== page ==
Eli & Edythe Broad Art Museum, MSU, East Lansing, MI

Visual Citizenship

Feb 22 – Dec 5, 2020


Erased Lynching Series II, courtesy of Broad Museum MSU

Engage with Visual Citizenship online! Read curatorial text from this exhibition, hear from assistant curator Georgia Erger, and more through a virtual exhibition companion here.

Citizenship is generally understood as a political status: a set of rights possessed by privileged individuals and administered by a government. But the creation and consumption of visual images has been crucial in expanding this rather narrow, legal reading of citizenship into a more inclusive cultural category of belonging. The ease with which technologically (re)produced images—prints and photographs—can be disseminated enables remote spectators to form communities outside of political definitions. Visual Citizenship takes its title from scholar Ariella Azoulay, who defines the term as a practice in which reading images is an active civic skill rather than a passive aesthetic experience. When we, as spectators, engage with images, we can recognize the subjects of those images as fellow citizens. And in doing so, we move closer to realizing a collective humanity that defies nationalistic modes of citizenship.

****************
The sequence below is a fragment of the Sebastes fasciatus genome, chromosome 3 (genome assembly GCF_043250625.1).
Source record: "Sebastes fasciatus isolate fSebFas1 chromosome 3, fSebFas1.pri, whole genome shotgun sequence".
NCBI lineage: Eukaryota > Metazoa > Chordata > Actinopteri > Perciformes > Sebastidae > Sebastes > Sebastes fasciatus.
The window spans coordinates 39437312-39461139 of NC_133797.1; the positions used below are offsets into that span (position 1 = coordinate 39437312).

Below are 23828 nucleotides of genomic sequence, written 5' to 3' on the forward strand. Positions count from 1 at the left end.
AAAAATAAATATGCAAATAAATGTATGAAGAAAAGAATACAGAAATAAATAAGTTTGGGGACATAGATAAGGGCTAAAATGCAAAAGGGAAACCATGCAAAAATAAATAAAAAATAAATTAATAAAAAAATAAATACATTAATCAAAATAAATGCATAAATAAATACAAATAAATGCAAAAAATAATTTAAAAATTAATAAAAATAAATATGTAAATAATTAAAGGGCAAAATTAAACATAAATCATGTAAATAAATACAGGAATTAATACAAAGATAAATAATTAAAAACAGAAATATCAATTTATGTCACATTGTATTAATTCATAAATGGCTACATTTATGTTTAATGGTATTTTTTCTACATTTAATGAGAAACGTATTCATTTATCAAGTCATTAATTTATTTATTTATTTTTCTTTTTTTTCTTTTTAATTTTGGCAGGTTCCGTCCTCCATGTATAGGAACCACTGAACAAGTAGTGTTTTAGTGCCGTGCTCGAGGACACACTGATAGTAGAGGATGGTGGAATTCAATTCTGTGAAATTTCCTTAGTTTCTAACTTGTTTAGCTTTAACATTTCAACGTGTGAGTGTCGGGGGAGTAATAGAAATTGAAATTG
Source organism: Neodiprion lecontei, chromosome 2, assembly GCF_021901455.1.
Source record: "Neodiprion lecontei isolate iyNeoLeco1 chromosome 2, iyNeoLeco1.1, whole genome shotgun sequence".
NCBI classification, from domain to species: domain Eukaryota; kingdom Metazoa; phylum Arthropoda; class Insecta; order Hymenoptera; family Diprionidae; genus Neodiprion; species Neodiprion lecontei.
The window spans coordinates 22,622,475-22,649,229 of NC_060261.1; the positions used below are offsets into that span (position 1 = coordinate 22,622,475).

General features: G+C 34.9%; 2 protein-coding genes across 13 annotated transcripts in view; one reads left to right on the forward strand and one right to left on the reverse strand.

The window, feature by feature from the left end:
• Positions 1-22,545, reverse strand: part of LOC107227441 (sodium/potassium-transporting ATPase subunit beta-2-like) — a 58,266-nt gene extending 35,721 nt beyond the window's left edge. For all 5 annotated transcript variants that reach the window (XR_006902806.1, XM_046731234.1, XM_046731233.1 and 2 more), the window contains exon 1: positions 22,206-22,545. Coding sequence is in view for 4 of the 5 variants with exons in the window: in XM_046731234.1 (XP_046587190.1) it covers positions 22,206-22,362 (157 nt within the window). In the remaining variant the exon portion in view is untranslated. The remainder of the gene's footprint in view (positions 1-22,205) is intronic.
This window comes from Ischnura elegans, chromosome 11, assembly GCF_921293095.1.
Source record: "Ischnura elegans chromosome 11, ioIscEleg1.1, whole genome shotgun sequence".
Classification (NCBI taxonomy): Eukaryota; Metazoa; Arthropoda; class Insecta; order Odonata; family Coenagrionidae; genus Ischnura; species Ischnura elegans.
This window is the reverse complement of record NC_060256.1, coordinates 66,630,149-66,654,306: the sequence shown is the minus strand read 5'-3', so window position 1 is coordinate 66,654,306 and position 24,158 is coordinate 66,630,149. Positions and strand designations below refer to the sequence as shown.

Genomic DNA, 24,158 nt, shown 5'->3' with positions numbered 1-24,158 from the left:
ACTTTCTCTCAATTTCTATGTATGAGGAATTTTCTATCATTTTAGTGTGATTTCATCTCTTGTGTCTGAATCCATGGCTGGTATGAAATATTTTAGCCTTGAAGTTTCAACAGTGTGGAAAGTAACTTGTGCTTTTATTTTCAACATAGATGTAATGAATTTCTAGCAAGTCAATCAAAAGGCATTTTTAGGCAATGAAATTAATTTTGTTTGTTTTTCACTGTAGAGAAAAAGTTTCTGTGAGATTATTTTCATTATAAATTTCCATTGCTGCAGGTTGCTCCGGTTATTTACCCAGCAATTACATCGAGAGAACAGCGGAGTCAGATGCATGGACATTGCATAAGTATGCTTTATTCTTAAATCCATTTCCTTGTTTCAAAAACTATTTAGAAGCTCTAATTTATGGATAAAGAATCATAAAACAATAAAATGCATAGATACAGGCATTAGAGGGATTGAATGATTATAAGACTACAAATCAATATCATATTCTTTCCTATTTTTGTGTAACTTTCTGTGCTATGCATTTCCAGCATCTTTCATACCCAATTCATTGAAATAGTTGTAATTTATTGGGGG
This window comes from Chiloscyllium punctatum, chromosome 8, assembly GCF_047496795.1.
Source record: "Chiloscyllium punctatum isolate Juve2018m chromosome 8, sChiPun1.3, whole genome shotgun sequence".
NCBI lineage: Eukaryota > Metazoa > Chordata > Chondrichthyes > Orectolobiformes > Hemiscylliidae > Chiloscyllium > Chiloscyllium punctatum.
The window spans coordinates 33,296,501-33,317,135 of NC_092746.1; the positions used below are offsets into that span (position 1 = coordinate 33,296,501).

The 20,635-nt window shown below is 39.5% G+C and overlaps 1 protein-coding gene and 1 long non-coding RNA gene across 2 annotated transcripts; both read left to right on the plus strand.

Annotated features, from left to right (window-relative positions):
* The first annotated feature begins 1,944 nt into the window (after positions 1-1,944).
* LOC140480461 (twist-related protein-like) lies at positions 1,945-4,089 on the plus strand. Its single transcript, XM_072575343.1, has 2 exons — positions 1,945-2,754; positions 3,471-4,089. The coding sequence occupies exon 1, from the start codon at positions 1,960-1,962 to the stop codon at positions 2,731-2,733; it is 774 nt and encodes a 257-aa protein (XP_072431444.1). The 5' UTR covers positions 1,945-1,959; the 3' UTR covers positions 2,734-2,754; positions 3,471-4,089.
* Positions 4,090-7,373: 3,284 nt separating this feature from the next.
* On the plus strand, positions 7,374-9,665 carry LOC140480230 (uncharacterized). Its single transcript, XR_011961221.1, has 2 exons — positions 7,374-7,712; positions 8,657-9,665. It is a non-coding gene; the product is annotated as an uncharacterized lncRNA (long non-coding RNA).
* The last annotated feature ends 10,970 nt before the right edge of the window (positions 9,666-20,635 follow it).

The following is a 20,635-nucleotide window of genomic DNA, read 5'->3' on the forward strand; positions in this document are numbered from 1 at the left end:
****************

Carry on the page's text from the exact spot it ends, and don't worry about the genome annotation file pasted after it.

The exhibition gathers prints and photographs from the MSU Broad collection that depict political events and social movements in which human rights are variously enacted and violated. The works prompt us to reconsider citizenship within and beyond our relationship to state power: Who defines what it means to be a citizen, and who is absented from that discussion? What role does the circulation of images play in the creation of community? Visual Citizenship challenges visitors to engage with images as tools of civic participation and political action.

About the Museum:

Opened on Nov. 10, 2012, the Eli and Edythe Broad Art Museum at Michigan State University (MSU Broad) is a dynamic contemporary art museum that serves as both a teaching institution and a cultural hub for East Lansing and the region. The museum was designed by Pritzker Prize-winning architect Zaha Hadid and named in honor of Eli and Edythe Broad, longtime supporters of the university who provided the lead gift of $28 million. In 2017, the MSU Broad was awarded $1 million from MSU Federal Credit Union in support of the Art Lab, an expansion across Grand River Avenue that provides increased access to and research of the permanent collection.